During 12-19 March, bright glow was visible over Kilauea emanating from Pu`u `O`o crater and the rootless shield near 665-m elevation. The glow was widely visible in the Puna district. The most intense surface activity at the volcano occurred at the rootless shield. At Pu`u `O`o crater, HVO staff saw several incandescent vents mostly in the crater's S wall. By 18 March a lava flow had flooded the floor of Pu`u `O`o crater. During the week, lava flowed through lava tubes down the Pulama pali scarp, surfacing on the coastal flat below. Surface lava flows, which have been active for more than a month, spread on the lower fan and adjacent coastal flat. The fronts of the lava flows were ~2.3 km away from the coast. Generally, volcanic tremor remained at moderate levels at Pu`u `O`o. Long-period earthquakes and weak tremor continued below Kilauea's caldera. Tiltmeters across the volcano showed no evidence of significant deformation.

Source: US Geological Survey Hawaiian Volcano Observatory (HVO)



Volcano index photo  Popocatepetl  | Mexico  | 19.023°N, 98.622°W  | Elevation 5393 m

During 6-11 March, Popocatépetl emitted small clouds of steam, gas, and generally minor amounts of ash. In addition, episodes of harmonic tremor were recorded.

Source: Centro Nacional de Prevencion de Desastres (CENAPRED)



Volcano index photo  Sheveluch  | Central Kamchatka (Russia)  | 56.653°N, 161.36°E  | Elevation 3283 m

During 8-15 March, volcanic activity at Shiveluch continued and seismicity decreased, but remained above background levels. The highest rising observed gas-and-steam plume reached a height of 2.5 km above the volcano on the 13th. Seismicity included earthquakes with magnitudes less than or equal to 2.1 at depths of 0-9 km, many local shallow seismic signals (from possible avalanches or weak gas-ash explosions), and episodes of weak intermittent volcanic tremor. Thermal anomalies that were 2-4 pixels large were visible on satellite imagery. The volcano remained at Concern Color Code Orange ("volcano is in eruption or eruption may occur at any time").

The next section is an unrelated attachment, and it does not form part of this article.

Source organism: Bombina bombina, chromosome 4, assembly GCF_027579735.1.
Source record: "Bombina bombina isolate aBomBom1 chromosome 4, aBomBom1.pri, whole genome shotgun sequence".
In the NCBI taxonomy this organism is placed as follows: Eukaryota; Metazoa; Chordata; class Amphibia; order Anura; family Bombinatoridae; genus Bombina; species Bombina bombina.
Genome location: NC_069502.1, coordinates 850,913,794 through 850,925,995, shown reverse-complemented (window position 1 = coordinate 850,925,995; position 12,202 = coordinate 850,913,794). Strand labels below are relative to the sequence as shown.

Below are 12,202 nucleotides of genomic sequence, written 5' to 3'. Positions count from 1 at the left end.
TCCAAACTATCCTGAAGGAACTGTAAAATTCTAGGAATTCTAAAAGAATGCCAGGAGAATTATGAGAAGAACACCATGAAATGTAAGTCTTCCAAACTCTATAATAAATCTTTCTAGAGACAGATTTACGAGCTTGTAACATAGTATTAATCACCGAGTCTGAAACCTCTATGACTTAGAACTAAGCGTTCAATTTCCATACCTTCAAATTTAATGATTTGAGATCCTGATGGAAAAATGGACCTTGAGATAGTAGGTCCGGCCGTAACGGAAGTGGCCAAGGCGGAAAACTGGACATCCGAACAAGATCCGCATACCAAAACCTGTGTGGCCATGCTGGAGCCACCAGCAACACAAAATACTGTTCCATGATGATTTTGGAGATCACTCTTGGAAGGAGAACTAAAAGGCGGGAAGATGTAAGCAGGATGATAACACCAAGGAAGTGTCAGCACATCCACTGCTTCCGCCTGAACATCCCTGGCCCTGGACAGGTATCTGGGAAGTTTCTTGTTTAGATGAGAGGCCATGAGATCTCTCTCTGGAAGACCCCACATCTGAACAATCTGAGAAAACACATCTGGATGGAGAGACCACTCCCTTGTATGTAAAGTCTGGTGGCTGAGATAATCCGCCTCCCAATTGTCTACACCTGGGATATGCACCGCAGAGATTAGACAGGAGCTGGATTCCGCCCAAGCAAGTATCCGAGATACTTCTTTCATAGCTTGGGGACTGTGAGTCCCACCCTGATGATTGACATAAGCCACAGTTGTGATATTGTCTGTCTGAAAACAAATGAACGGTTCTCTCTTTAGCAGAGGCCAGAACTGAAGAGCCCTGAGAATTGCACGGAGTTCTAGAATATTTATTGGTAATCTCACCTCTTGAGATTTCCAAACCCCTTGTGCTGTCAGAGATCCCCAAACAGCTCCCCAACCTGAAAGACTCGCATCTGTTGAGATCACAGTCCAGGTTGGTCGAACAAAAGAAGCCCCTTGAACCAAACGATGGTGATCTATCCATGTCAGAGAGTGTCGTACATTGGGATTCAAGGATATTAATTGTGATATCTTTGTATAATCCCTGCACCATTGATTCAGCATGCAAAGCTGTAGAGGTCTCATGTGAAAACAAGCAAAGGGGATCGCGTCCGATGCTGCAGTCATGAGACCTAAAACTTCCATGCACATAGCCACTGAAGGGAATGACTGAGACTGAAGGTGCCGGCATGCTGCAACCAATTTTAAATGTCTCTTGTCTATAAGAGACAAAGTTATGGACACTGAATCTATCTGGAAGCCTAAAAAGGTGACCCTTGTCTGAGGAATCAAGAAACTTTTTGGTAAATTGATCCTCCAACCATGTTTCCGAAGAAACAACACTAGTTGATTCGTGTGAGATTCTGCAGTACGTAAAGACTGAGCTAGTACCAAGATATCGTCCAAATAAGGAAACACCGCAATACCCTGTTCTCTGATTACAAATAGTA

Source: Kamchatkan Volcanic Eruption Response Team (KVERT)



Volcano index photo  Soufriere Hills  | Montserrat  | 16.72°N, 62.18°W  | Elevation 915 m

During 8-15 March, the level of volcanic activity at Soufrière Hills was higher than during the previous week. Activity began to increase on the 8th, remaining at elevated levels for the remainder of the report period. Lava-dome growth continued to be concentrated towards the E, sending rockfalls and small pyroclastic flows to the upper portions of the Tar River Valley. The summit of the dome had a generally spiny appearance and minor episodes of ash venting occurred from it. Incandescence was visible at the summit during the night. SO2 emission rates were higher than average during the week (430 to 860 metric tons per day).

Sources: Montserrat Volcano Observatory (MVO), Washington Volcanic Ash Advisory Center (VAAC)



Volcano index photo  Tungurahua  | Ecuador  | 1.467°S, 78.442°W  | Elevation 5023 m

According to IRD-IG, during 4-6 March Strombolian activity at Tungurahua was accompanied by gas emissions that reached 1-2 km above the volcano. Incandescent ejecta rose 50-200 m above the western crater rim, tephra fell around the crater, and blocks rolled down the volcano's upper flanks. On the 5th and 6th small amounts of fine ash fell to the NW in Patate Valley and in Ambato Valley. An explosion on the 6th at 1524 produced an ash cloud that rose 4 km above the crater and drifted to the N. During 7-9 March, volcanism was less intense. On the 10th volcanism increased; small amounts of ash fell on the volcano's W flank, and incandescent projections reached ~100 m above the crater. IG reported that on 12 March a gas plume, with little ash content, rose 2 km above the volcano and drifted to the W.

Sources: Institut de Recherche pour le Développement (IRD), Instituto Geofísico-Escuela Politécnica Nacional (IG), Washington Volcanic Ash Advisory Center (VAAC)



Weekly Reports Archive

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Batur Iliwerung Myojinsho St. Helens
Bezymianny Inielika Nabro Stromboli
Bogoslof Ioto Negra, Sierra Sulu Range